Brick 99 Cover

The Drunken Widower Necks with the Virgin Mary in the Trogir Cathedral Sacked by Saracens in 1123

Brick 99

On the Dalmatian coast we drive by blue seas and Ottoman forts and Romanesque bell towers, past glowing shores of Byzantine tiles of turquoise and gold and over there an ancient Greek colony’s favoured swimming spot like a carved stone tub set at the water’s edge. The city of Zadar has stood 3,000 years, Skradin is more than 6,000 years old, and Croatia was inhabited 130,000 years ago. Did Viking eyes glide past these white beaches? Everyone else was here: Illyrians, Avars and Hungarians, Mongols, Celts, Arabs, Franks, Goths, Huns, and Venetians. Napoleon ruled here briefly; after Venice fell it was part of the Austro-Hungarian Empire; and during World War II, Tito’s partisans roamed these temples and Turkish turrets.

In our time new armies of refugees trudge across Croatia and Slovenia toward closed borders and razor wire, toward Vienna’s walls, a route so many Turks marched centuries before. And there are tourists like us.

It is best to approach the walled city of Trogir from the water, the Venetian fortress looming larger beneath white mountains. Is that snow? No, the Karst’s pale stone, the Velebit range’s marl and lunar limestone. Two-masted clippers dock by cafés dreaming under tropical palms and Algerian glare. What world is this? No cars and Trogir in November is quiet, but there’s a sense of a living village, that haphazard market by the water, boats moving and children running with marmalade cats and black dogs and fishermen gathering after work around the small trash can outside the grocer, an inexpensive spot to drink and chat.

Trogir’s name was Tragyrion, from the Greek for male goat (tragos), the same root as tragedy and goat song and sacrifice. This year is the twenty-fifth anniversary of the 1991 war for Croatian independence from Yugoslavia. Near Trogir’s cathedral, I enter a shrine to those dead, almost a cave, a whited sepulchre of a chapel. Twelve thousand died in the Homeland War; I try to imagine twelve thousand Canadians killed in our own streets and fields over sovereignty. Photos of martyrs in the shrine strike me as odd because their look is so recent, not World War I or World War II. These could be yearbook photos in our epoch: jeans and T-shirts and Freddie Mercury moustaches.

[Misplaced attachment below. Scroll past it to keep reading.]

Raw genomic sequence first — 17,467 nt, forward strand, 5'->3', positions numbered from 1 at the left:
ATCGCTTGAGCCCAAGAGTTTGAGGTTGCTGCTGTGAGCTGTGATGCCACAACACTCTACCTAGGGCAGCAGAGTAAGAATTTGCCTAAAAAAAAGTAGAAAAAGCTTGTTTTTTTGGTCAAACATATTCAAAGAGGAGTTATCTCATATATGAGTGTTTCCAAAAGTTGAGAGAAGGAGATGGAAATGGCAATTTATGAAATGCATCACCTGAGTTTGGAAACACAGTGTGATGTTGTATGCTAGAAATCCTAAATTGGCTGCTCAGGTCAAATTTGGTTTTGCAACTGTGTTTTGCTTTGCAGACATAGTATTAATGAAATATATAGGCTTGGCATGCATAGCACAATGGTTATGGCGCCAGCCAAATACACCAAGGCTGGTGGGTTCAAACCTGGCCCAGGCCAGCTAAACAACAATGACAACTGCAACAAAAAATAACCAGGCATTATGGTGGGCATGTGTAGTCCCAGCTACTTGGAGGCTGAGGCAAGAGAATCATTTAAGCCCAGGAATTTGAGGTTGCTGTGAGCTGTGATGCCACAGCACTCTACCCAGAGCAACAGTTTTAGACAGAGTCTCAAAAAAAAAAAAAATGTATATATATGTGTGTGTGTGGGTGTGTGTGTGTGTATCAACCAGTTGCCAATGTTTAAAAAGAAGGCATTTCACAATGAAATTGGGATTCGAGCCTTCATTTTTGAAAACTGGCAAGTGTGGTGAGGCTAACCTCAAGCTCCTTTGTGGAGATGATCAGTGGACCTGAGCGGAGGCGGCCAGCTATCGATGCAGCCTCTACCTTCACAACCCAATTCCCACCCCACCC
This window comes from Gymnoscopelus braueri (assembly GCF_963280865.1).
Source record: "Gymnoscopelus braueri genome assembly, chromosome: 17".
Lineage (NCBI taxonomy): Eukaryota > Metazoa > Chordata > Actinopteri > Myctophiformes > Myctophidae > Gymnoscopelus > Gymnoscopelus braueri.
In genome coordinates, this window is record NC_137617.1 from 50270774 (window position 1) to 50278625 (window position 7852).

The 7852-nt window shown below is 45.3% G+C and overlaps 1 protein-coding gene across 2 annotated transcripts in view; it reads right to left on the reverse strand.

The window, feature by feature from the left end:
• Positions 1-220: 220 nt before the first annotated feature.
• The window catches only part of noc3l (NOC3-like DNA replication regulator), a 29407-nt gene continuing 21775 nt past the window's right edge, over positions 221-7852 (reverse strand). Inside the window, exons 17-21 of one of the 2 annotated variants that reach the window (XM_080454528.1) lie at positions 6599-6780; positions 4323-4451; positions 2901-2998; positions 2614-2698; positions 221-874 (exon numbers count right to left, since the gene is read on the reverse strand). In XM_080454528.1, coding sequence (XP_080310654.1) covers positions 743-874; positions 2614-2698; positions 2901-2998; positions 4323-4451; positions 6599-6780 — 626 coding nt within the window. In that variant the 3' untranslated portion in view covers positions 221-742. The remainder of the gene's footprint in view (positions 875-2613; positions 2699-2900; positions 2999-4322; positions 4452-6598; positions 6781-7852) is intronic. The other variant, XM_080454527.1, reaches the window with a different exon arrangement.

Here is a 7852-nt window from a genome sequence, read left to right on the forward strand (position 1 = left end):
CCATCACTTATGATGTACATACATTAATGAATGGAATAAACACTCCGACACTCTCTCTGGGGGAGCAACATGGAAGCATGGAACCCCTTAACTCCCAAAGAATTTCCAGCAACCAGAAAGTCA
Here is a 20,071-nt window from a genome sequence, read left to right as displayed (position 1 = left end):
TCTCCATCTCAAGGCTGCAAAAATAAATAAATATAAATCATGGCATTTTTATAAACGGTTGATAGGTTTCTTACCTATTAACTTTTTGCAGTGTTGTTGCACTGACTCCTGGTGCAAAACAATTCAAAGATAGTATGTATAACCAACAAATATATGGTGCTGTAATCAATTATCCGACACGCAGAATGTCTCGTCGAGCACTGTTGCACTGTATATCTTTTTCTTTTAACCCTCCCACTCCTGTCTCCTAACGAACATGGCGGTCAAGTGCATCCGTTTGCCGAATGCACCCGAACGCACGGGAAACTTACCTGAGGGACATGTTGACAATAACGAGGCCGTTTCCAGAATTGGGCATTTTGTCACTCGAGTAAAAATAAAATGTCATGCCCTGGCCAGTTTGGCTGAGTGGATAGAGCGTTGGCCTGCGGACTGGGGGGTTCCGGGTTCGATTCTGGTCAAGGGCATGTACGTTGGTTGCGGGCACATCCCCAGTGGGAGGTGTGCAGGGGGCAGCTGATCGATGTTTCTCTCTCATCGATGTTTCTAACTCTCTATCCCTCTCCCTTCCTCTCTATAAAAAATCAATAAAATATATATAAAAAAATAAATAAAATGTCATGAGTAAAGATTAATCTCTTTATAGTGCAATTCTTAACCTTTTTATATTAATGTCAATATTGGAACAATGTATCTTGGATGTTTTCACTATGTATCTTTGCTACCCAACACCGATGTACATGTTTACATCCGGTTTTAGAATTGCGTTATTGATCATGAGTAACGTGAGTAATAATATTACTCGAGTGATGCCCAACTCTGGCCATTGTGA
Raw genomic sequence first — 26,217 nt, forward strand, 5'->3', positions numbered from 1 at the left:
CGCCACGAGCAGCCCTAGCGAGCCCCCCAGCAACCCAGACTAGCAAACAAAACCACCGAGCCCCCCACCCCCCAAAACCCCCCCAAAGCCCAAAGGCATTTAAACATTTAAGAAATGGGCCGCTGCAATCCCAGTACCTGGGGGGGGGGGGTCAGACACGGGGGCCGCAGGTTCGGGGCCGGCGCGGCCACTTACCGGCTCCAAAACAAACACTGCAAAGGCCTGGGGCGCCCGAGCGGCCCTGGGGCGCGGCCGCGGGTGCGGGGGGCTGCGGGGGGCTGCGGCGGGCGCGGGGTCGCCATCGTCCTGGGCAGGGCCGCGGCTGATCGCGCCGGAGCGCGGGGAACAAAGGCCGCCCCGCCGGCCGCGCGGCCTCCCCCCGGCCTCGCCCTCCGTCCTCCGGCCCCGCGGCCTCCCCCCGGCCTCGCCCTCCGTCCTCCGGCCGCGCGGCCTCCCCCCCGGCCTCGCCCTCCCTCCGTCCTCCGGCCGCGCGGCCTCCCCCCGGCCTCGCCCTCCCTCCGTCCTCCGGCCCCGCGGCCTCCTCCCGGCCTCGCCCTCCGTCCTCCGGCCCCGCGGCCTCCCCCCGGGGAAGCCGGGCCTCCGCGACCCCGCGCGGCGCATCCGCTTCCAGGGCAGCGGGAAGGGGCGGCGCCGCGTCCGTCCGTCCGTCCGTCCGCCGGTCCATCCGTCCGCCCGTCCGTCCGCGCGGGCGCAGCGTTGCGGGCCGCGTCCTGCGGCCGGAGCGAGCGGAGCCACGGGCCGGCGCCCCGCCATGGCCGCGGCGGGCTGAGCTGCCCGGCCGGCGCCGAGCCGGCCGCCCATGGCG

Clarissa and I wander tiny crooked lanes, under our feet soft soapstone worn smooth by eons. Doctor Who and Game of Thrones and The Vampires of Venice filmed in this walled Roman town. We get lost, but you can’t really be lost; a few blocks each way leads to a gate in the wall. Metres from the war shrine and kitty-corner to the Cathedral of St. Lawrence, we choose a dim café.

The cathedral’s Romanesque portal by the Master Radovan is a stunning arch of carved saints and apostles and centaurs and mermaids and, lunging out as guards, stone-jawed lions with naked Adam and Eve standing on their backs. We can see the famous portal, but we can’t get close as the church’s iron gates are locked shut.

A pleasant afternoon of sun and dark beer and red wine. November, but mild enough to stand outside to avoid the smoke inside, and Croatia is cigarette smoke. We’re not in Italy, but I think of this square as a piazza, and this place was once Roman and much later Venetian. Why do I love these corners of empire, these shards? Saracens sacked Trogir and its cathedral in an age of myriad crusades, armies marching south and boats sailing north and men jumping ashore to kill here where we stroll clock towers and palaces, where we admire architecture and marmalade cats and wonder what to drink next. Two hundred years to build a masterpiece, an afternoon or so to raze it, dismiss it.